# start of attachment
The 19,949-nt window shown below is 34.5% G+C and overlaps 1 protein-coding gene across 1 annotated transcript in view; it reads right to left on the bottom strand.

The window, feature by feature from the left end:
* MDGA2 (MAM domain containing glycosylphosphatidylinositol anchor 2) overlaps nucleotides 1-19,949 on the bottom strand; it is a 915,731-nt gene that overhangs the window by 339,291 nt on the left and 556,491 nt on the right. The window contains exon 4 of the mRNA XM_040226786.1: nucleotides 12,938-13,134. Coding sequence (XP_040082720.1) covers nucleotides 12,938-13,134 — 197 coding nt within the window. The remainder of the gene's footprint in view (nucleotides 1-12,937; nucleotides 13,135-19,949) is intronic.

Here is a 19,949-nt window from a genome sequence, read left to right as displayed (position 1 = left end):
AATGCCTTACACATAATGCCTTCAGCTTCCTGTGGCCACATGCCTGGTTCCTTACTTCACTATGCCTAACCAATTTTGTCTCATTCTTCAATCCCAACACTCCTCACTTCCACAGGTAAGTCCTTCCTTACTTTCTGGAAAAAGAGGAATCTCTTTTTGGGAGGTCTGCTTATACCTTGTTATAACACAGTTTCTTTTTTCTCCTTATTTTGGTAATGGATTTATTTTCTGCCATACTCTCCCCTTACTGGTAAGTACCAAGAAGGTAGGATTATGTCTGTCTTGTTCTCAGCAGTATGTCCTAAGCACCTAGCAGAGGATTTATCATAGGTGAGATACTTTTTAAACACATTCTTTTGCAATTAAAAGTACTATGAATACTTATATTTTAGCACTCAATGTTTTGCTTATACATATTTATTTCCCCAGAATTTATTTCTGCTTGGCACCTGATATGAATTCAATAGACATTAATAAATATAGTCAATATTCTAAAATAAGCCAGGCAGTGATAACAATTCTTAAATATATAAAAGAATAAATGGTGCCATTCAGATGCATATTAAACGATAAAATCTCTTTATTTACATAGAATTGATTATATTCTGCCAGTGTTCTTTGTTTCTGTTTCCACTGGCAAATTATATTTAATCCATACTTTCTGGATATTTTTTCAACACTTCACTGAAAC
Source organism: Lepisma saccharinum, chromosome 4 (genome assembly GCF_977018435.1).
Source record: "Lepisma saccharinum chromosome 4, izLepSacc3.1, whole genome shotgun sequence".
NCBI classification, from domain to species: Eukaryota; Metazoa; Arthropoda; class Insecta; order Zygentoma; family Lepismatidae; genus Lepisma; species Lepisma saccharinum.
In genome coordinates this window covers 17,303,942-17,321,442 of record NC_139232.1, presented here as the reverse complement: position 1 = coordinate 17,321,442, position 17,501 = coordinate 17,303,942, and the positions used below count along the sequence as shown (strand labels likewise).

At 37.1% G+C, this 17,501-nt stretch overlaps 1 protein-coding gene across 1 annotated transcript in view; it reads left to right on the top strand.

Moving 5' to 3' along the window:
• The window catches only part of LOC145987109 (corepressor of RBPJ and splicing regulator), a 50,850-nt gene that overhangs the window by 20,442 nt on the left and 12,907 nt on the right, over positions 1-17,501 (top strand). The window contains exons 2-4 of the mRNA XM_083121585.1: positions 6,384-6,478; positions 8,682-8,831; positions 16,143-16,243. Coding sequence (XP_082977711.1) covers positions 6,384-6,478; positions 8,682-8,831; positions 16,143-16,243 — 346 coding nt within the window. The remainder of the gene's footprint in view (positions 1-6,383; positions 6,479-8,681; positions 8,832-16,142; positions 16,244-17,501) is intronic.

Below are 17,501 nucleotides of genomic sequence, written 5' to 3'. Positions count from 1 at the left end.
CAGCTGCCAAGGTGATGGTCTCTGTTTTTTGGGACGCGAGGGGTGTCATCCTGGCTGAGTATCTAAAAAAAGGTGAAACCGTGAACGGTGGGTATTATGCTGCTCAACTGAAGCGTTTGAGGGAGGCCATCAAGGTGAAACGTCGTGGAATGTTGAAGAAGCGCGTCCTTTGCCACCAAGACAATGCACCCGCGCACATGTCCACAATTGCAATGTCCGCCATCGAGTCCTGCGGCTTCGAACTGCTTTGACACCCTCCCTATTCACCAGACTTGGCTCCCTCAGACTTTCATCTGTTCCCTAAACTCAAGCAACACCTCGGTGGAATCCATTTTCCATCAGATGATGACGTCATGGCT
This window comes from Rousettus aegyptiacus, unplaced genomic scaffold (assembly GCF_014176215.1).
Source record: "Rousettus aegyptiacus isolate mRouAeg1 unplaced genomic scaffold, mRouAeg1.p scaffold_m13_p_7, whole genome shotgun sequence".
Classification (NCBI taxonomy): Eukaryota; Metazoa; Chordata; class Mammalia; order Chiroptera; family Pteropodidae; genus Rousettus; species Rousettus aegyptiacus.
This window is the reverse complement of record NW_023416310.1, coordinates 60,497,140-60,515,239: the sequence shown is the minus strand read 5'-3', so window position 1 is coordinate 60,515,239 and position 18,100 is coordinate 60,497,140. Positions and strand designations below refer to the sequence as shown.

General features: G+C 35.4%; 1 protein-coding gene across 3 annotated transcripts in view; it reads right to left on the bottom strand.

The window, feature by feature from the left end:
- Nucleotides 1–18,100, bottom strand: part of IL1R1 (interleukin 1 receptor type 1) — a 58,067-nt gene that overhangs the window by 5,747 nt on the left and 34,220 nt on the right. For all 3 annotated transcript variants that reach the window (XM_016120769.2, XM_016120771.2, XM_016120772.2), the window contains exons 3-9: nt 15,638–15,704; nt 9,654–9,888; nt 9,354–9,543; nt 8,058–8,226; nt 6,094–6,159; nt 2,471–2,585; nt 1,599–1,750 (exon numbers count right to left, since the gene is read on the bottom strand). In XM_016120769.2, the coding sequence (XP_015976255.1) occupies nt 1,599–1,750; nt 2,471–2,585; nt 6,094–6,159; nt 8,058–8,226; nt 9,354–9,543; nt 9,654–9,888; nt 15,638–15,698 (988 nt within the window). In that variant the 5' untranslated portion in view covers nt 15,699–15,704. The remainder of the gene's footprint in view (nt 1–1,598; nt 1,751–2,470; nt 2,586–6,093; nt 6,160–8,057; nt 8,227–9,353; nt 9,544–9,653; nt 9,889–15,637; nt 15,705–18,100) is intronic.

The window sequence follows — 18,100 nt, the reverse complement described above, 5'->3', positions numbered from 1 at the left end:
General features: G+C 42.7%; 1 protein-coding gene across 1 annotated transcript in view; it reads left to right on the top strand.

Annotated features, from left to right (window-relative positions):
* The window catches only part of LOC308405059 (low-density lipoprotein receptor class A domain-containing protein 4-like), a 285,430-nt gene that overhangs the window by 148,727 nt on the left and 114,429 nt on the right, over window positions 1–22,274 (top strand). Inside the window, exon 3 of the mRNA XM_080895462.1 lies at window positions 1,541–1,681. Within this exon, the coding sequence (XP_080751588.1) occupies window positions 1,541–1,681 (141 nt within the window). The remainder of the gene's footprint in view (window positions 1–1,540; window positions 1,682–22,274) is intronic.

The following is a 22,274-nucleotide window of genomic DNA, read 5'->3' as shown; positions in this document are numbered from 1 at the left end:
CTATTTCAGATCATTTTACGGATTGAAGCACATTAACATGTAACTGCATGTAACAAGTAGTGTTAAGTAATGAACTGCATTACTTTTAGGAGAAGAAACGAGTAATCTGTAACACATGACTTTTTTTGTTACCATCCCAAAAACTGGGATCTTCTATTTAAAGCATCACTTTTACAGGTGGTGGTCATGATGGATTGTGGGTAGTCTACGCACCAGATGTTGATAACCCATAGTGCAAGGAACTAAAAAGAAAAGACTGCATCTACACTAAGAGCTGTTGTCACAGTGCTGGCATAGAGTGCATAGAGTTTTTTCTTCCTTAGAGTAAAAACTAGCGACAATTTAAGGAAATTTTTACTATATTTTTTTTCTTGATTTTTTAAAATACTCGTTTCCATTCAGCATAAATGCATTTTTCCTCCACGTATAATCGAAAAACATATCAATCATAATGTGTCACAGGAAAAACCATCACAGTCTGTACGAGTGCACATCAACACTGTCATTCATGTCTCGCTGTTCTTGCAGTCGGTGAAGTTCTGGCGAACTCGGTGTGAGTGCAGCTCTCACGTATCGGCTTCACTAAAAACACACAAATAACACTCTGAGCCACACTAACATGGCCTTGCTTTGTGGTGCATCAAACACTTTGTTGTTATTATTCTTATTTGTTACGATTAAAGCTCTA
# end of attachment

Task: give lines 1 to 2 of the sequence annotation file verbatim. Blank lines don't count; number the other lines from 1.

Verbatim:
The 19,949-nt window shown below is 34.5% G+C and overlaps 1 protein-coding gene across 1 annotated transcript in view; it reads right to left on the bottom strand.

The window, feature by feature from the left end: